Respondent denies having a Web site named <gritocob.com>. Respondent states that he registered the domain name in good faith. The web domain is merely parked in a monetized service (cash parking) offered by GoDaddy.com. While in this state, respondent claims to have no control over whom or what the service advertises. The page that is listed by the complainant as respondent’s Web Site is not his page. It is a web page designed by and the sole property of GoDaddy.com.
FINDINGS and DISCUSSION
Paragraph 15(a) of the Rules for Uniform Domain Name Dispute Resolution Policy (the “Rules”) instructs this Panel to “decide a complaint on the basis of the statements and documents submitted in accordance with the Policy, these Rules and any rules and principles of law that it deems applicable.”
Paragraph 4(a) of the Policy requires that the Complainant must prove each of the following three elements to obtain an order that a domain name should be cancelled or transferred:
(1) the domain name registered by the Respondent is identical or confusingly similar to a trademark or service mark in which the Complainant has rights;
(2) the Respondent has no rights or legitimate interests in respect of the domain name; and
(3) the domain name has been registered and is being used in bad faith.
rights in the GRIT-O’COBS mark through its registration of the trademark with
the United States Patent and Trademark Office (“USPTO”) which occurred on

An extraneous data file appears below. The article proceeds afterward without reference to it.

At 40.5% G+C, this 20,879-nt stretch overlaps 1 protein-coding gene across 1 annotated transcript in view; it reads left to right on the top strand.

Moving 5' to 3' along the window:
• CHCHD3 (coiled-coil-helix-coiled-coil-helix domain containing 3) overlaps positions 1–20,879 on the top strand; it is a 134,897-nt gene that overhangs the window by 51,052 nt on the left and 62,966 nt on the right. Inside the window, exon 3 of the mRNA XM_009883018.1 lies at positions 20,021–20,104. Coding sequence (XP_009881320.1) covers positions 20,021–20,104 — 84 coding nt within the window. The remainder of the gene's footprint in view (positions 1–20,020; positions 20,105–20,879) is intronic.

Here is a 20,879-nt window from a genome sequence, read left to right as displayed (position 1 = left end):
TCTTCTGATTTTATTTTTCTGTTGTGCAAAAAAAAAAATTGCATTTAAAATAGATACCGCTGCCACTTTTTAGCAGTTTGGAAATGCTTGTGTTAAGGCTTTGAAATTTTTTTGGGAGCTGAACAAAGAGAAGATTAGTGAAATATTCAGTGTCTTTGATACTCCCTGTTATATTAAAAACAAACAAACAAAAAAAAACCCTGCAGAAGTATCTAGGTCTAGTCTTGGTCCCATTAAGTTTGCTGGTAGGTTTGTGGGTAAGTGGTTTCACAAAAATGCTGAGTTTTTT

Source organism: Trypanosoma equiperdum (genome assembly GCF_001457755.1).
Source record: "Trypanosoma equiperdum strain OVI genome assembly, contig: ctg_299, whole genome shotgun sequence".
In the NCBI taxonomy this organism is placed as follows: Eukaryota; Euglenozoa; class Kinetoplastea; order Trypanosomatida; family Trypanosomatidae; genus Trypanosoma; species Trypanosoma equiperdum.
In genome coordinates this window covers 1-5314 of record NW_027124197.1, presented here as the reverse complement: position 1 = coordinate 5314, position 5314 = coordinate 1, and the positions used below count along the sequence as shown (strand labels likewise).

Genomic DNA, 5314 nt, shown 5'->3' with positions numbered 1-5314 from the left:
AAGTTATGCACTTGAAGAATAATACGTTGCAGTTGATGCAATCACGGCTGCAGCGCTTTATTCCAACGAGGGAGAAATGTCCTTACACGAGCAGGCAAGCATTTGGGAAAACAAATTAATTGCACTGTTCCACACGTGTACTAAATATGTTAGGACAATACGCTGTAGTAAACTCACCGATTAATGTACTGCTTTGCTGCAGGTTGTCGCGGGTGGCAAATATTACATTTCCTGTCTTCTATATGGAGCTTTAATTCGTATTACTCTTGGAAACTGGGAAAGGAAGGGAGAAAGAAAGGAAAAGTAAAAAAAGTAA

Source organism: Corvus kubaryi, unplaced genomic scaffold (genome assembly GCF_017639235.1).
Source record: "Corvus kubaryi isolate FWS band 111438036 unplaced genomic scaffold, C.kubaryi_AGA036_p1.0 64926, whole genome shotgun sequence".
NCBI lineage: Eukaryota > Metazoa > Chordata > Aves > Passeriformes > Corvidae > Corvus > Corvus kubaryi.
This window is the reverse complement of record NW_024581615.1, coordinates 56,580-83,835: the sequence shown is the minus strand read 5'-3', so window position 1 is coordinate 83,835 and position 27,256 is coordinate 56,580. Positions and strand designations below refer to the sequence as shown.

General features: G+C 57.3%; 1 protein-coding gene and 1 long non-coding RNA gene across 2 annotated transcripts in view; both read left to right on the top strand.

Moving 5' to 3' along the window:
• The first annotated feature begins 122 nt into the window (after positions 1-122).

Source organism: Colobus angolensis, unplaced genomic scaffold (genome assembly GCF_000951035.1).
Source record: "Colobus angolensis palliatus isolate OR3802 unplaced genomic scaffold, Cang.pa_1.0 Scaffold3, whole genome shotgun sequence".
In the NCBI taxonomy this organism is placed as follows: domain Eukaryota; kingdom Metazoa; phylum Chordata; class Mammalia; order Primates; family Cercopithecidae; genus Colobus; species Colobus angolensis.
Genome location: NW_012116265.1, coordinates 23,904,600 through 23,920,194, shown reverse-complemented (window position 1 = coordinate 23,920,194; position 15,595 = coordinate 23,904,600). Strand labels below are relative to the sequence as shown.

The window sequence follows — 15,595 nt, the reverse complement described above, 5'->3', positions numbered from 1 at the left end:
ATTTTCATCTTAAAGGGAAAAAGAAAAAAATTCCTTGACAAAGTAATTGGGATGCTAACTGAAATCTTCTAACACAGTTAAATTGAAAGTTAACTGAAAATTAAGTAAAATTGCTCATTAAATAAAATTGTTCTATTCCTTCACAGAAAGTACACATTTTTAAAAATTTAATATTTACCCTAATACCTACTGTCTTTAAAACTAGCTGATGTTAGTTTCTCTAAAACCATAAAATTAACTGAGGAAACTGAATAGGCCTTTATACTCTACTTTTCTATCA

The Panel finds that the <gritocob.com> domain name is confusingly similar to Complainant’s GRIT-O’COBS mark under Policy 4(a)(i). The disputed domain name contains a modified version of Complainant’s mark which deletes the letter “s” from the end of the mark and eliminates the punctuation located in the mark. Additionally, the disputed domain name adds the generic top-level domain “.com.” The Panel finds that these modifications to Complainant’s mark do not create a sufficiently distinct domain name for the purposes of Policy 4(a)(i). See Universal City Studios, Inc. v. HarperStephens, D2000-0716 (WIPO Sept. 5, 2000) (finding that deleting the letter “s” from the complainant’s UNIVERSAL STUDIOS STORE mark did not change the overall impression of the mark and thus made the disputed domain name confusingly similar to it); see also Chernow Commc’ns, Inc. v. Kimball, D2000-0119 (WIPO May 18, 2000) (holding “that the use or absence of punctuation marks, such as hyphens, does not alter the fact that a name is identical to a mark"); see also Anheuser – Busch, Inc. v. Holix Inc., FA 979961 (Nat. Arb. Forum June 19, 2007) (“The Panel accepts the consensus view of former panels that for the purposes of testing confusing similarity, the generic top-level domain (“gTLD”), “.com,” is to be ignored.”).